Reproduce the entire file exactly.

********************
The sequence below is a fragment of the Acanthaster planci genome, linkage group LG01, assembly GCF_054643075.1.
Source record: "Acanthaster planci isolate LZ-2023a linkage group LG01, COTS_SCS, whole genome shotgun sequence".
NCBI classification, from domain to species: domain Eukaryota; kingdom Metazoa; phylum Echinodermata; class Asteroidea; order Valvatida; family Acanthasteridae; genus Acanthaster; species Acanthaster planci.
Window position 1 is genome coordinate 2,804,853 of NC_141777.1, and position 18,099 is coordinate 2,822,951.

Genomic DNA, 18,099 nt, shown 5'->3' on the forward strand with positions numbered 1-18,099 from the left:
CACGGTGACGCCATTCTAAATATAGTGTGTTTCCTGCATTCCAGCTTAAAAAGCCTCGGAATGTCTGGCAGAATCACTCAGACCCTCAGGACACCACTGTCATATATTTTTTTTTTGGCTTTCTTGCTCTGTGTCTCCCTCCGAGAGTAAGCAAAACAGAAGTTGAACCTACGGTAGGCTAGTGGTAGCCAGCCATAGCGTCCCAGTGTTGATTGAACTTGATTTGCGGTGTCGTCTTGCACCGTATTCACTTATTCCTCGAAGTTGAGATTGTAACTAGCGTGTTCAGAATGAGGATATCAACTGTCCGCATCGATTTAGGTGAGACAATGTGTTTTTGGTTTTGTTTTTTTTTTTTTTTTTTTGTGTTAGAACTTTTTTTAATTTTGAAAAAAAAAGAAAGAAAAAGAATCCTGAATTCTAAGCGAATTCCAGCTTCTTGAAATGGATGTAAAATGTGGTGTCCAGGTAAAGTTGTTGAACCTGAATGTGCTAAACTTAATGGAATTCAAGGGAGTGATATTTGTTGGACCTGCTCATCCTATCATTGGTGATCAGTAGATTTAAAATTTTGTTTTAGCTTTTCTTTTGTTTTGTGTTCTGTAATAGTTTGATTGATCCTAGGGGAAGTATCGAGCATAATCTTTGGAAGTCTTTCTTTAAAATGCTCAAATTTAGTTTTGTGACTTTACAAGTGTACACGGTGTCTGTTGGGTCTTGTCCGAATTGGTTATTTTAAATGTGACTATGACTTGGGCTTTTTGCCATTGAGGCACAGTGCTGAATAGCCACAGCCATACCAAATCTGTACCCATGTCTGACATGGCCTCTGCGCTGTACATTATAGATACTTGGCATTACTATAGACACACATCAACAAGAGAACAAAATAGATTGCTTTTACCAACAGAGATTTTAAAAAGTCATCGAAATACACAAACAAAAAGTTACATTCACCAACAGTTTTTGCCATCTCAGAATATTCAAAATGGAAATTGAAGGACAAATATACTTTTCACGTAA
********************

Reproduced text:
The sequence below is a fragment of the Acanthaster planci genome, linkage group LG01, assembly GCF_054643075.1.
Source record: "Acanthaster planci isolate LZ-2023a linkage group LG01, COTS_SCS, whole genome shotgun sequence".
NCBI classification, from domain to species: domain Eukaryota; kingdom Metazoa; phylum Echinodermata; class Asteroidea; order Valvatida; family Acanthasteridae; genus Acanthaster; species Acanthaster planci.
Window position 1 is genome coordinate 2,804,853 of NC_141777.1, and position 18,099 is coordinate 2,822,951.

Genomic DNA, 18,099 nt, shown 5'->3' on the forward strand with positions numbered 1-18,099 from the left:
CACGGTGACGCCATTCTAAATATAGTGTGTTTCCTGCATTCCAGCTTAAAAAGCCTCGGAATGTCTGGCAGAATCACTCAGACCCTCAGGACACCACTGTCATATATTTTTTTTTTGGCTTTCTTGCTCTGTGTCTCCCTCCGAGAGTAAGCAAAACAGAAGTTGAACCTACGGTAGGCTAGTGGTAGCCAGCCATAGCGTCCCAGTGTTGATTGAACTTGATTTGCGGTGTCGTCTTGCACCGTATTCACTTATTCCTCGAAGTTGAGATTGTAACTAGCGTGTTCAGAATGAGGATATCAACTGTCCGCATCGATTTAGGTGAGACAATGTGTTTTTGGTTTTGTTTTTTTTTTTTTTTTTTTGTGTTAGAACTTTTTTTAATTTTGAAAAAAAAAGAAAGAAAAAGAATCCTGAATTCTAAGCGAATTCCAGCTTCTTGAAATGGATGTAAAATGTGGTGTCCAGGTAAAGTTGTTGAACCTGAATGTGCTAAACTTAATGGAATTCAAGGGAGTGATATTTGTTGGACCTGCTCATCCTATCATTGGTGATCAGTAGATTTAAAATTTTGTTTTAGCTTTTCTTTTGTTTTGTGTTCTGTAATAGTTTGATTGATCCTAGGGGAAGTATCGAGCATAATCTTTGGAAGTCTTTCTTTAAAATGCTCAAATTTAGTTTTGTGACTTTACAAGTGTACACGGTGTCTGTTGGGTCTTGTCCGAATTGGTTATTTTAAATGTGACTATGACTTGGGCTTTTTGCCATTGAGGCACAGTGCTGAATAGCCACAGCCATACCAAATCTGTACCCATGTCTGACATGGCCTCTGCGCTGTACATTATAGATACTTGGCATTACTATAGACACACATCAACAAGAGAACAAAATAGATTGCTTTTACCAACAGAGATTTTAAAAAGTCATCGAAATACACAAACAAAAAGTTACATTCACCAACAGTTTTTGCCATCTCAGAATATTCAAAATGGAAATTGAAGGACAAATATACTTTTCACGTAA